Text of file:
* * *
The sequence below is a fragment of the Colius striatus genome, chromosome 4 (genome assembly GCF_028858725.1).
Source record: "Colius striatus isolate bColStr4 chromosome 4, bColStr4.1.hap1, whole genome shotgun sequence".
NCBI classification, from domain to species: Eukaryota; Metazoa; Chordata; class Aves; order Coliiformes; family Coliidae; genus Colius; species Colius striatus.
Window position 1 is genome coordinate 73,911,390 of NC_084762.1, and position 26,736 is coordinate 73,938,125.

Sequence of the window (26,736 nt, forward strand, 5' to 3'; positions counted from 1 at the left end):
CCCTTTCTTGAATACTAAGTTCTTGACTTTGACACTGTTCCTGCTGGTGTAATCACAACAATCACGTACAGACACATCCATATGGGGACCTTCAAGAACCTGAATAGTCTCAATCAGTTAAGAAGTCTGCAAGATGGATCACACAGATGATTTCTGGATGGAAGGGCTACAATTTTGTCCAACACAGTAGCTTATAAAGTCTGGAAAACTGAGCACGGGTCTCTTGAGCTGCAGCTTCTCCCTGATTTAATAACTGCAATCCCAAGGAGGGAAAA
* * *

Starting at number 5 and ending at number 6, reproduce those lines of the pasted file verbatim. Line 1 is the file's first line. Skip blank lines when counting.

Sequence of the window (26,736 nt, forward strand, 5' to 3'; positions counted from 1 at the left end):
CCCTTTCTTGAATACTAAGTTCTTGACTTTGACACTGTTCCTGCTGGTGTAATCACAACAATCACGTACAGACACATCCATATGGGGACCTTCAAGAACCTGAATAGTCTCAATCAGTTAAGAAGTCTGCAAGATGGATCACACAGATGATTTCTGGATGGAAGGGCTACAATTTTGTCCAACACAGTAGCTTATAAAGTCTGGAAAACTGAGCACGGGTCTCTTGAGCTGCAGCTTCTCCCTGATTTAATAACTGCAATCCCAAGGAGGGAAAA